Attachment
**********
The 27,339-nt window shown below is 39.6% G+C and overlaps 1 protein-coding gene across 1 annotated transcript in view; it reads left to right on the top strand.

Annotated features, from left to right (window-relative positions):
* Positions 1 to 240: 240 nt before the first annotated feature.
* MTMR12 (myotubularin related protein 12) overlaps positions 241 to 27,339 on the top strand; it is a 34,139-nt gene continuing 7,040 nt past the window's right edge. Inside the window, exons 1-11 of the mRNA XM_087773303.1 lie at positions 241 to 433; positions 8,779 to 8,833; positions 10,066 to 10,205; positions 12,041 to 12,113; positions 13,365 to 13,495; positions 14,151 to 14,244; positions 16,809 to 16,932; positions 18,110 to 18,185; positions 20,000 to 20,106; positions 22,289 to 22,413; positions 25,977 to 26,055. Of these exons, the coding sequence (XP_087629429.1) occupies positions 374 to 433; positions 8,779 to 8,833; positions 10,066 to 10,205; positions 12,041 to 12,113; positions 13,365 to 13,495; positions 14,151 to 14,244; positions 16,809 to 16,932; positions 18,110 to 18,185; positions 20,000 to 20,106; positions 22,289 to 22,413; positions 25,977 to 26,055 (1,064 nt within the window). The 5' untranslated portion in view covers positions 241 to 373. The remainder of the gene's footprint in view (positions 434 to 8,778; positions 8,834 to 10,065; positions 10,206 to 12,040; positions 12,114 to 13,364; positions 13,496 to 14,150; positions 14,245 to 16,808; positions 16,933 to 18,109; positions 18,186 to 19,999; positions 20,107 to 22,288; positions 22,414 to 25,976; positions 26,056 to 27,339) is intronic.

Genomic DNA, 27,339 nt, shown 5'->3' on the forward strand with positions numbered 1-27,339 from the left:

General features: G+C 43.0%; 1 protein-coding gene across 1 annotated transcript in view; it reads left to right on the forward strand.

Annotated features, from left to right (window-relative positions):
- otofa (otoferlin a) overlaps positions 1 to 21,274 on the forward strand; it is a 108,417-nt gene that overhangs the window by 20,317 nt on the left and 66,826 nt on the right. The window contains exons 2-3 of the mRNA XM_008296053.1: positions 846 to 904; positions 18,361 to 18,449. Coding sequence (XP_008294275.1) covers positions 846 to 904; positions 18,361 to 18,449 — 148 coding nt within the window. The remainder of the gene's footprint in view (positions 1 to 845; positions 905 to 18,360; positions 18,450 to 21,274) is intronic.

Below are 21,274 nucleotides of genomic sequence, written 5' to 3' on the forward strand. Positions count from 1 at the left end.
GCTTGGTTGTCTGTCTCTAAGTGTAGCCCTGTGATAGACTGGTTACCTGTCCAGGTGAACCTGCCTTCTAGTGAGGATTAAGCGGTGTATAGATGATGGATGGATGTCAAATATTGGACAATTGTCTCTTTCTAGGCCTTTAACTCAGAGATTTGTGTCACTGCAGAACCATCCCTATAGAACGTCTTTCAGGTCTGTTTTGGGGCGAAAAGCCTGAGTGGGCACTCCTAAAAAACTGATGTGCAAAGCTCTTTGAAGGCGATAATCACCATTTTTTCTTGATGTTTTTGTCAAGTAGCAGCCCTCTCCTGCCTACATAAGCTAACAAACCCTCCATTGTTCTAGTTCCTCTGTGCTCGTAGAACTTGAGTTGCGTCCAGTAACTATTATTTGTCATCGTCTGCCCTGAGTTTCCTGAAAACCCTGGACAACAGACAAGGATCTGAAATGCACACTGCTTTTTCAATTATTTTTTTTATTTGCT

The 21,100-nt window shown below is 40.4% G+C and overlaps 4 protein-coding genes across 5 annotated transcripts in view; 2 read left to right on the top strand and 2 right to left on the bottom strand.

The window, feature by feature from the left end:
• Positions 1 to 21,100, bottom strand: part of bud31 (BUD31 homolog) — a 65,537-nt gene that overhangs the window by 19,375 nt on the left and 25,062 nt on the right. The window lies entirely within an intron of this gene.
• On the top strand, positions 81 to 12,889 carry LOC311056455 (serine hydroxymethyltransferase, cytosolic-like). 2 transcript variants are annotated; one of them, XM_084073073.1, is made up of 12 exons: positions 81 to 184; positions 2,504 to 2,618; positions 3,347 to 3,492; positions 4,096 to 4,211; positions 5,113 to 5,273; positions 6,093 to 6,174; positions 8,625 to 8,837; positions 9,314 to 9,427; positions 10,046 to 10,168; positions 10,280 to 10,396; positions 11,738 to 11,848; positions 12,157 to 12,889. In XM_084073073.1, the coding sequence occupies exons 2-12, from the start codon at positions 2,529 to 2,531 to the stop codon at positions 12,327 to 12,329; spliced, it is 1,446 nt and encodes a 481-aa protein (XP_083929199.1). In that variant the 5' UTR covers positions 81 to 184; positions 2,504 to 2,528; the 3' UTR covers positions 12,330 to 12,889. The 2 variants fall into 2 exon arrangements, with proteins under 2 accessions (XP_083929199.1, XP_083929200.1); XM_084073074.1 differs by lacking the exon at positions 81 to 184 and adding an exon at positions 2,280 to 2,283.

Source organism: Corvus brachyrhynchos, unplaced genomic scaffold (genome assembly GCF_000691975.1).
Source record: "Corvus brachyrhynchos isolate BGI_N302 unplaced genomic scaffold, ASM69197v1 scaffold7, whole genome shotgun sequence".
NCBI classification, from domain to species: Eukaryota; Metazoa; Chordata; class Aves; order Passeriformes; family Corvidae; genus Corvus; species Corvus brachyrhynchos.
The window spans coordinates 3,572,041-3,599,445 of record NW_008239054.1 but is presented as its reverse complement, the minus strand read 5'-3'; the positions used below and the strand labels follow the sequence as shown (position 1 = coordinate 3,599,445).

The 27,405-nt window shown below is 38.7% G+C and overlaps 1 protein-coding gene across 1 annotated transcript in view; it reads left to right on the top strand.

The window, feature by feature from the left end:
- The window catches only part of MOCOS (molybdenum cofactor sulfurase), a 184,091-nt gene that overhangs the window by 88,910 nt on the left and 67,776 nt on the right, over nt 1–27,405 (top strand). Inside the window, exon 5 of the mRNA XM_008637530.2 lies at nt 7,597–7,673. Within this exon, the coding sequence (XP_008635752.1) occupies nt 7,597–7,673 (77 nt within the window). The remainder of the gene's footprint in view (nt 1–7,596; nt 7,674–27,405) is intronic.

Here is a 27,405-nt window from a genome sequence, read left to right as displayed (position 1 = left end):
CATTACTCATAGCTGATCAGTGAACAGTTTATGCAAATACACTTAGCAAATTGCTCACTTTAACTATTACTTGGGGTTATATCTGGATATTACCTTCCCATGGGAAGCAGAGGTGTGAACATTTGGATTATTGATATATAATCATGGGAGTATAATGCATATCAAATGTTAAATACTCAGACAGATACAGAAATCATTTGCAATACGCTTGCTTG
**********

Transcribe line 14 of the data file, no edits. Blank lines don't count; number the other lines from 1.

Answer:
• On the top strand, positions 81 to 12,889 carry LOC311056455 (serine hydroxymethyltransferase, cytosolic-like). 2 transcript variants are annotated; one of them, XM_084073073.1, is made up of 12 exons: positions 81 to 184; positions 2,504 to 2,618; positions 3,347 to 3,492; positions 4,096 to 4,211; positions 5,113 to 5,273; positions 6,093 to 6,174; positions 8,625 to 8,837; positions 9,314 to 9,427; positions 10,046 to 10,168; positions 10,280 to 10,396; positions 11,738 to 11,848; positions 12,157 to 12,889. In XM_084073073.1, the coding sequence occupies exons 2-12, from the start codon at positions 2,529 to 2,531 to the stop codon at positions 12,327 to 12,329; spliced, it is 1,446 nt and encodes a 481-aa protein (XP_083929199.1). In that variant the 5' UTR covers positions 81 to 184; positions 2,504 to 2,528; the 3' UTR covers positions 12,330 to 12,889. The 2 variants fall into 2 exon arrangements, with proteins under 2 accessions (XP_083929199.1, XP_083929200.1); XM_084073074.1 differs by lacking the exon at positions 81 to 184 and adding an exon at positions 2,280 to 2,283.